You may need a few of spoons, one (or two) for your baby and one for yourself, to help guide them until they get more proficient at this. 

The best baby spoon for self feeding is one which is typically soft, plastic and has a shallow bowl. They are different to the spoons used for toddlers and adults. 

When would you expect a toddler to be able to use a spoon, fork and knife?

From around 8 months your child should be able to hold a spoon and try to feed themselves without spilling food (6). However it will be very messy to begin with and I wouldn’t expect them to get all the food in their mouths. By the time they are 18 months – 2 years old they should be able to feed themselves well with a spoon without spilling food. 

You would expect your toddler to be ready to use a fork around 12 – 14 months and then have mastered this by the time they are 15 – 18 months. 

As for a knife, you can expect them to be ready at about 2 years of age and can introduce it then. However, using a knife proficiently won’t be mastered until at least 7 years. 

Here are some suggestions on which foods you could start to make it easier for them to self feed with utensils.

When to seek additional support 

Your child should be able to use a spoon and fork by the time they are 2 years of age but some may take a little longer. If after this time you think your child is struggling and not interested in using utensils or wanting to self feed then you could seek additional support from your health visitor.

If your child gets to school age and still won’t self feed, it may be worth seeking professional support for an occupational therapist. Your GP can refer you.

If you’ve enjoyed what you’ve learned here then I’d like to introduce you to the Happy Healthy Eaters Club. This is a members-only club where you’ll learn how to raise a child who skips to the table (without you having to ask 50 times first), sits down, and happily munches away.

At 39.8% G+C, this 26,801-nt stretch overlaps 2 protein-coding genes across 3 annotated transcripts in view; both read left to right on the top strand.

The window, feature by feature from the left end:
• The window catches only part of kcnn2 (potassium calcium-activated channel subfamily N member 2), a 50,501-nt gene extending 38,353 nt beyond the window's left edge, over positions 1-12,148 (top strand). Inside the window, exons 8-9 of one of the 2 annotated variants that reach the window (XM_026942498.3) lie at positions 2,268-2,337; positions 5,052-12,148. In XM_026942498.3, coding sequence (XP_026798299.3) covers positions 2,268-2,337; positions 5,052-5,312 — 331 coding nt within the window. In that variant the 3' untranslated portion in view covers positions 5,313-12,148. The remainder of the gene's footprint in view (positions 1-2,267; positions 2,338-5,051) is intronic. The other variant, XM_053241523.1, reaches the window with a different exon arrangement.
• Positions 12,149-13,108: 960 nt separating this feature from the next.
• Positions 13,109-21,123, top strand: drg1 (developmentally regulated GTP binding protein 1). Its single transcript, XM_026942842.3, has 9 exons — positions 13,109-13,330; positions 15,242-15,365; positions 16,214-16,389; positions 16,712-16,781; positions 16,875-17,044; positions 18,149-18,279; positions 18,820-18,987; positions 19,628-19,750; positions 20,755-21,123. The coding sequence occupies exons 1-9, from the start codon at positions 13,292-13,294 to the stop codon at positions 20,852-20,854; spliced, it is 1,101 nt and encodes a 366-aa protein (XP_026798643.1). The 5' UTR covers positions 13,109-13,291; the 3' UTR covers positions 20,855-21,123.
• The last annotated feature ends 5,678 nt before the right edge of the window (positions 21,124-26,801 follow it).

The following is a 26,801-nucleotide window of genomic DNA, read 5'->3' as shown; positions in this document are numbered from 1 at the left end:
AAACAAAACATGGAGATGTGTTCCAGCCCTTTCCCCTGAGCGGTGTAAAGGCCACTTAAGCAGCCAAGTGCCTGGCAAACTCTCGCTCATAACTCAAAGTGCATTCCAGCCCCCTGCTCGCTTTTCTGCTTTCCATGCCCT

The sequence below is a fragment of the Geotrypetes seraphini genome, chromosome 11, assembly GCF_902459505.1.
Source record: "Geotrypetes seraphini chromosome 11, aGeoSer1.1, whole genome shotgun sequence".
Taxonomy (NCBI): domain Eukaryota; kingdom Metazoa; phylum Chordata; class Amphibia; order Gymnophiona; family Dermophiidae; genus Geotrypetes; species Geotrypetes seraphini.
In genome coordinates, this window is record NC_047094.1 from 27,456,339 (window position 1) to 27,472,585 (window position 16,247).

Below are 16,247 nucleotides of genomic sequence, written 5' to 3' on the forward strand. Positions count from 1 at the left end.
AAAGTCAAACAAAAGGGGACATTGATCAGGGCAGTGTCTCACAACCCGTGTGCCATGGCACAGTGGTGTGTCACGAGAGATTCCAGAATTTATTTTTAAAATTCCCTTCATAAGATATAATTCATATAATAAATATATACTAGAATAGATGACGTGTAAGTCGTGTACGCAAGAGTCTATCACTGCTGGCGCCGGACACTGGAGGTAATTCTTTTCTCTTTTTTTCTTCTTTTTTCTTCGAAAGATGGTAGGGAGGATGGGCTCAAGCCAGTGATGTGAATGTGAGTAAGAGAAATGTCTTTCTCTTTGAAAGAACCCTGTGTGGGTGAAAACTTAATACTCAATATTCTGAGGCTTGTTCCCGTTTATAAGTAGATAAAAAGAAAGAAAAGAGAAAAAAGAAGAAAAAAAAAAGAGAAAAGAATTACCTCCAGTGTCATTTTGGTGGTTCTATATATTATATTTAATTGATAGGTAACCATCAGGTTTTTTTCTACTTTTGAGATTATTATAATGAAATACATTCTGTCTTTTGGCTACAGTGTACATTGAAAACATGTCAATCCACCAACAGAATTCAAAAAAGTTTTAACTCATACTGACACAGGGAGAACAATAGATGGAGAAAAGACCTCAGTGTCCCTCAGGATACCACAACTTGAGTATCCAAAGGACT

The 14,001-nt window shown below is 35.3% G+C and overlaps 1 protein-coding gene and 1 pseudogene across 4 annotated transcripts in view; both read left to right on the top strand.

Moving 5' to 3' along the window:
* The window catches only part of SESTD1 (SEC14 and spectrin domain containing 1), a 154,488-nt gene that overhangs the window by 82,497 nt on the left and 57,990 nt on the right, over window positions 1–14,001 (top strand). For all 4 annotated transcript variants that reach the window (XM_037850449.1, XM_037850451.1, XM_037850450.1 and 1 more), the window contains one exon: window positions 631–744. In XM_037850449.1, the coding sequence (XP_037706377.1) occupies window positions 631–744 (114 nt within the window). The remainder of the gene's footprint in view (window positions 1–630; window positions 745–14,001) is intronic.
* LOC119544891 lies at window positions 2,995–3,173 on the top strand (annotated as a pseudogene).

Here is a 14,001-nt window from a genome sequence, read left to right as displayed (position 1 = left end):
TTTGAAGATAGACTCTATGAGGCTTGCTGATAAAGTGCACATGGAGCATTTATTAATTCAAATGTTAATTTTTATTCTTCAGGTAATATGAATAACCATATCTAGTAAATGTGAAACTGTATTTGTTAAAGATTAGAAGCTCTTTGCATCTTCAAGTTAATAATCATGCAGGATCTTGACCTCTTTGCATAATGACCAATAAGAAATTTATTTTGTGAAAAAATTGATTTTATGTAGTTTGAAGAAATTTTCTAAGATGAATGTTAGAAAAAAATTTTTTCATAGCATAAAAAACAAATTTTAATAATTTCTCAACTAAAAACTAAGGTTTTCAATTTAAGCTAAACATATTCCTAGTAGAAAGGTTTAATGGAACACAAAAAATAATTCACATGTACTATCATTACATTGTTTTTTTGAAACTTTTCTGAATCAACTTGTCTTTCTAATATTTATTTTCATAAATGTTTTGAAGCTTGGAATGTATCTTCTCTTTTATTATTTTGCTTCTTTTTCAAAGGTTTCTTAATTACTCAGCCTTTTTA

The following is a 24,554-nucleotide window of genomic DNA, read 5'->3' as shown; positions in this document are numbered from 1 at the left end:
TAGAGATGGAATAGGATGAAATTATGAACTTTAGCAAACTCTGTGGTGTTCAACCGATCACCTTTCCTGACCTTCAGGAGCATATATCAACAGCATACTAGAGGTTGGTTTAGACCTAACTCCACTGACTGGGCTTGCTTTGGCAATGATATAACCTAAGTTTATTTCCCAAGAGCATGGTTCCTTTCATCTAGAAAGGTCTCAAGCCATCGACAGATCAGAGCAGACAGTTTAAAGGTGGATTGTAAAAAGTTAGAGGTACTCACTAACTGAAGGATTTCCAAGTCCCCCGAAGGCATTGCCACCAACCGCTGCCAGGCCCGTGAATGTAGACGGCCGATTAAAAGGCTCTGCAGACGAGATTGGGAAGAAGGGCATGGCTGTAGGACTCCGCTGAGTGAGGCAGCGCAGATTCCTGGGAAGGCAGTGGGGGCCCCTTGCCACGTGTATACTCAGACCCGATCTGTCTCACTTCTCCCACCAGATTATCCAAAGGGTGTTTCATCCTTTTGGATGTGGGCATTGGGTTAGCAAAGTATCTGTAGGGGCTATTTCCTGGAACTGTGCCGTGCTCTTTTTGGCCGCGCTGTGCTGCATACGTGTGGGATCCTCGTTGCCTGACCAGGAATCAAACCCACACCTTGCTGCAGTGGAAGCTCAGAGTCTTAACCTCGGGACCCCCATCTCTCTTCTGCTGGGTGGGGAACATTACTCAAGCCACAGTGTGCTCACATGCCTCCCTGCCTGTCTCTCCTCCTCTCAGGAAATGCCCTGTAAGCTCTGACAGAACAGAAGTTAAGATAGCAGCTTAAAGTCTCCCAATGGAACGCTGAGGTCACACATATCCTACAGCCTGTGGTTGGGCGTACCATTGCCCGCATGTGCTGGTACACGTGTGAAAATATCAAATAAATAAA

The club will teach you all about food and parenting techniques so that you can nip fussy eating in the bud (or prevent it before it begins) and make you’ll feel safe in the knowledge your child has eaten their nutrients, that they’ll sleep well, grow healthy bones and brains, and not pick up all those bugs.

Your parenting around food means that your little one will learn to be excited to try new foods, family mealtimes are a breeze and there’s not a reward, bribe, or iPad insight and you haven’t spent hours in the kitchen cooking up different meals for everyone either. And I promise you… you’ll no longer be scraping rejected food from the floor! Here’s the link to learn more: https://www.thechildrensnutritionist.com/hhec-open

With thanks to Seanin Smith and Penelope Henderson for their help writing this blog.

Sarah Almond Bushell MPhil, BSc (Hons) RD MBDA - Registered Dietitian & Children’s Nutritionist
Sarah Almond Bushell MPhil, BSc (Hons) RD MBDA - Registered Dietitian & Children’s Nutritionist

Sarah Almond Bushell MPhil, BSc (Hons) RD MBDA – Registered Dietitian & Children’s Nutritionist

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meet Sarah

I’m Sarah, a Registered Dietitian, Children’s Nutritionist and mummy from East Sussex. My blog is to guide & inspire you with information about weaning, nutrition, food and toddler feeding. Learn more about me here.